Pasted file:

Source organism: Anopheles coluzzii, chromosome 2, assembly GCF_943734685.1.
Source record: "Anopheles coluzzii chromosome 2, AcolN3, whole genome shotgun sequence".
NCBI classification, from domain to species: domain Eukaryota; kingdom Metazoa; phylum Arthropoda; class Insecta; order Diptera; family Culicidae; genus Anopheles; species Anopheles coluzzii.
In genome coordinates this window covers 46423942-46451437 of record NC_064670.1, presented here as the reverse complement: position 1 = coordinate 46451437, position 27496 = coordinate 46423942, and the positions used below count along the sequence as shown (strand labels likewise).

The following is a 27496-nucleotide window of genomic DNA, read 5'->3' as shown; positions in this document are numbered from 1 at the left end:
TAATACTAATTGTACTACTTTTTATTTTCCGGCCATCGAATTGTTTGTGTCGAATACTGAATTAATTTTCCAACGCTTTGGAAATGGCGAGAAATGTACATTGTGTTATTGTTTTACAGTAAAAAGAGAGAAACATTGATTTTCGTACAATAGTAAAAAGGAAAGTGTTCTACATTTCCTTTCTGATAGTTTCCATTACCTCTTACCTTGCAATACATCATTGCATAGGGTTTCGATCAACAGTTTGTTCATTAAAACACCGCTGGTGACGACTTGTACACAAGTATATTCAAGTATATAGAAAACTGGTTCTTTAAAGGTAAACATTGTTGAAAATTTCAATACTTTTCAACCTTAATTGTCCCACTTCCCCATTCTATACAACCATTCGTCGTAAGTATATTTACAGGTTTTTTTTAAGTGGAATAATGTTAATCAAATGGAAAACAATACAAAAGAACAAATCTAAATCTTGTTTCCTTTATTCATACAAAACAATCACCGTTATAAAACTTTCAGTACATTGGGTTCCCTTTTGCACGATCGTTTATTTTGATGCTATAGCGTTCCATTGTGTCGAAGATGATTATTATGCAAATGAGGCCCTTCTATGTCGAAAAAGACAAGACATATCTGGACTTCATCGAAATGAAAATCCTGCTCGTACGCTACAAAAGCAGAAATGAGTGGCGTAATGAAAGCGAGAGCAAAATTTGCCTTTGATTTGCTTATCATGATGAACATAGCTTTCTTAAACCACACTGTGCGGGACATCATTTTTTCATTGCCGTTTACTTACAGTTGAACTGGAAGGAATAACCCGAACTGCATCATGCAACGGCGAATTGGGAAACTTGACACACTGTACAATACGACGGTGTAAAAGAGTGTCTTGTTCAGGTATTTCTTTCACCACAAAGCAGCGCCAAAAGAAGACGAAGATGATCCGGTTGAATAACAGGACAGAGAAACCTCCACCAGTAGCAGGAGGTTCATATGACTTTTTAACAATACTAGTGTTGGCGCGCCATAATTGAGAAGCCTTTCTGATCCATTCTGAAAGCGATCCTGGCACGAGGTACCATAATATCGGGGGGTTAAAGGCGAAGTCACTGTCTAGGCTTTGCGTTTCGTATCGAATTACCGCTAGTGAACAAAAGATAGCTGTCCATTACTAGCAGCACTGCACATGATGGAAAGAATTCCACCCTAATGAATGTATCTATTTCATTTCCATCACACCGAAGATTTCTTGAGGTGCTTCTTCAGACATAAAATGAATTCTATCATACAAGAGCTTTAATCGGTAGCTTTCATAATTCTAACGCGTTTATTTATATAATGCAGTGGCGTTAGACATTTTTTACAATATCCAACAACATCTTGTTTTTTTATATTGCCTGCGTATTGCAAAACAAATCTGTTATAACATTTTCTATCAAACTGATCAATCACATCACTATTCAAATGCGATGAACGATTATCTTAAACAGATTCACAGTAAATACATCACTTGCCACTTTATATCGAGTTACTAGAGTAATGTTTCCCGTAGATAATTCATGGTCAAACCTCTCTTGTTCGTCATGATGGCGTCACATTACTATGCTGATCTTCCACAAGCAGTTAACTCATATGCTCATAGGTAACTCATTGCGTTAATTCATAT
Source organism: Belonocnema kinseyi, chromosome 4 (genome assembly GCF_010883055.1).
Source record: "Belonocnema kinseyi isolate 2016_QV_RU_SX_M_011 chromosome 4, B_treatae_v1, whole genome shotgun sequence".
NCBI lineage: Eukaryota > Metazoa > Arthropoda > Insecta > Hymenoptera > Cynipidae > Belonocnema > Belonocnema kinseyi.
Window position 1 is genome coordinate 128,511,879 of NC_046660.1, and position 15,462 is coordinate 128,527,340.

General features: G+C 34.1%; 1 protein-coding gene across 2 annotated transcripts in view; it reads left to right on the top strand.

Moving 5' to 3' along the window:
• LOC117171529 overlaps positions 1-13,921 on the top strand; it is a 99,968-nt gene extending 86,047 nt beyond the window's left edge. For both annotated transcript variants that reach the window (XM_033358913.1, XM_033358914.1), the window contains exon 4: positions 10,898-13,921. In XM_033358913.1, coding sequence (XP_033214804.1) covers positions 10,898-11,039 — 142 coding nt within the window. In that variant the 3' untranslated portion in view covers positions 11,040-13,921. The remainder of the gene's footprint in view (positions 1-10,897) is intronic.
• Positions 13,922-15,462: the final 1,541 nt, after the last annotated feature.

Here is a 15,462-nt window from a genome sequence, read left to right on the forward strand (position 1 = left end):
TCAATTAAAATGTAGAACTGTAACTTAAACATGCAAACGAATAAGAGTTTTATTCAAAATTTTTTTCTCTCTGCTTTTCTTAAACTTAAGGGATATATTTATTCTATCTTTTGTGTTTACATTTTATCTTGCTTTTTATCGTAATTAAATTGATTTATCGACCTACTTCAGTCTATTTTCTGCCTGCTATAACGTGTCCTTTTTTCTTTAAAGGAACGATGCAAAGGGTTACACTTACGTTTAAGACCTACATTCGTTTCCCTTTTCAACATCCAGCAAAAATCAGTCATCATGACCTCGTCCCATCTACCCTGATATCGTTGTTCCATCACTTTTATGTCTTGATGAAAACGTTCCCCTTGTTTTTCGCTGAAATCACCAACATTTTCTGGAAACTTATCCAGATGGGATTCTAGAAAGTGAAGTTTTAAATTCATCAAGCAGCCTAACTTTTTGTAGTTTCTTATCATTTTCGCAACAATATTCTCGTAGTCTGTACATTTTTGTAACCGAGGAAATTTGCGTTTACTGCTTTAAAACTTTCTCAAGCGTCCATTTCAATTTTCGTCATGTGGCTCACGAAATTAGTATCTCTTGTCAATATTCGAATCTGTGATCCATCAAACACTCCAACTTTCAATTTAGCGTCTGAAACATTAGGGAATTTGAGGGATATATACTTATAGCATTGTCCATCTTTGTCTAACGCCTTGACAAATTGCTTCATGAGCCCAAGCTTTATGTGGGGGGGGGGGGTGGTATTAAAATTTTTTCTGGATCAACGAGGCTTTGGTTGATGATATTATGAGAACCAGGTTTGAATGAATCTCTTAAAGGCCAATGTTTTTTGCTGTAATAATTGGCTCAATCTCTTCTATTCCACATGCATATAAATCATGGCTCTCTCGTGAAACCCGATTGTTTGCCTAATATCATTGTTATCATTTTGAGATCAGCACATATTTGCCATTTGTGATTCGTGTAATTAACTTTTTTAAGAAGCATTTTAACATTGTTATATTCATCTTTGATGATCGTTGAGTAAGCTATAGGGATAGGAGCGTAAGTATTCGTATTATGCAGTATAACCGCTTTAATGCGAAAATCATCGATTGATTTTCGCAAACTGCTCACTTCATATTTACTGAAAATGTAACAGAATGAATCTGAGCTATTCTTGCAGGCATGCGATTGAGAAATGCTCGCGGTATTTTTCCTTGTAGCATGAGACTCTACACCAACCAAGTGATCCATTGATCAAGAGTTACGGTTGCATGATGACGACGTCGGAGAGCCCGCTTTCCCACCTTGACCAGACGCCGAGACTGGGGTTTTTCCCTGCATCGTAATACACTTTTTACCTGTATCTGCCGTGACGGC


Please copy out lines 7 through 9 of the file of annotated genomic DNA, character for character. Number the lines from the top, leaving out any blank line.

Source organism: Belonocnema kinseyi, chromosome 4 (genome assembly GCF_010883055.1).
Source record: "Belonocnema kinseyi isolate 2016_QV_RU_SX_M_011 chromosome 4, B_treatae_v1, whole genome shotgun sequence".
NCBI lineage: Eukaryota > Metazoa > Arthropoda > Insecta > Hymenoptera > Cynipidae > Belonocnema > Belonocnema kinseyi.